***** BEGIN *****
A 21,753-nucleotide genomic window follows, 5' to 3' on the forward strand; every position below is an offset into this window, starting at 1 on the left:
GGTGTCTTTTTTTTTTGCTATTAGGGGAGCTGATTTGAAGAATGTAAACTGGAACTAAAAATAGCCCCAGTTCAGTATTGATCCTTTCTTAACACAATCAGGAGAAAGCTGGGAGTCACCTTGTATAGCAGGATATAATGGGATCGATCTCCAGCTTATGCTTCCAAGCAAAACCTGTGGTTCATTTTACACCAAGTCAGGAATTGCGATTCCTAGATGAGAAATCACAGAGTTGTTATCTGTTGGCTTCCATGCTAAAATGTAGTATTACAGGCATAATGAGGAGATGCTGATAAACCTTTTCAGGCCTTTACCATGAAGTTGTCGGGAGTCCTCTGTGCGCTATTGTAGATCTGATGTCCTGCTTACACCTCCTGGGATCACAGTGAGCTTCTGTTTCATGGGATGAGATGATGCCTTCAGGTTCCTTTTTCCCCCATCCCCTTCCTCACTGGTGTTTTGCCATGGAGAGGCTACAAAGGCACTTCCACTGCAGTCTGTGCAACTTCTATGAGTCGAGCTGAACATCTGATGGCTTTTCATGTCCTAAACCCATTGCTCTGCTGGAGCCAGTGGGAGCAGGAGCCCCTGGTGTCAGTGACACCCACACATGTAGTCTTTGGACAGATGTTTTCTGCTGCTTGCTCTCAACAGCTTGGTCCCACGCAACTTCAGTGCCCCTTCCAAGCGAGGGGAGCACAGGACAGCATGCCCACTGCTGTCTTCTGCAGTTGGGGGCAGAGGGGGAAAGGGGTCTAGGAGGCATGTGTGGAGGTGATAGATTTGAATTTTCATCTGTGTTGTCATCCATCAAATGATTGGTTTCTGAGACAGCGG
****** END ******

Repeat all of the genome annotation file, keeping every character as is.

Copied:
A 21,753-nucleotide genomic window follows, 5' to 3' on the forward strand; every position below is an offset into this window, starting at 1 on the left:
GGTGTCTTTTTTTTTTGCTATTAGGGGAGCTGATTTGAAGAATGTAAACTGGAACTAAAAATAGCCCCAGTTCAGTATTGATCCTTTCTTAACACAATCAGGAGAAAGCTGGGAGTCACCTTGTATAGCAGGATATAATGGGATCGATCTCCAGCTTATGCTTCCAAGCAAAACCTGTGGTTCATTTTACACCAAGTCAGGAATTGCGATTCCTAGATGAGAAATCACAGAGTTGTTATCTGTTGGCTTCCATGCTAAAATGTAGTATTACAGGCATAATGAGGAGATGCTGATAAACCTTTTCAGGCCTTTACCATGAAGTTGTCGGGAGTCCTCTGTGCGCTATTGTAGATCTGATGTCCTGCTTACACCTCCTGGGATCACAGTGAGCTTCTGTTTCATGGGATGAGATGATGCCTTCAGGTTCCTTTTTCCCCCATCCCCTTCCTCACTGGTGTTTTGCCATGGAGAGGCTACAAAGGCACTTCCACTGCAGTCTGTGCAACTTCTATGAGTCGAGCTGAACATCTGATGGCTTTTCATGTCCTAAACCCATTGCTCTGCTGGAGCCAGTGGGAGCAGGAGCCCCTGGTGTCAGTGACACCCACACATGTAGTCTTTGGACAGATGTTTTCTGCTGCTTGCTCTCAACAGCTTGGTCCCACGCAACTTCAGTGCCCCTTCCAAGCGAGGGGAGCACAGGACAGCATGCCCACTGCTGTCTTCTGCAGTTGGGGGCAGAGGGGGAAAGGGGTCTAGGAGGCATGTGTGGAGGTGATAGATTTGAATTTTCATCTGTGTTGTCATCCATCAAATGATTGGTTTCTGAGACAGCGG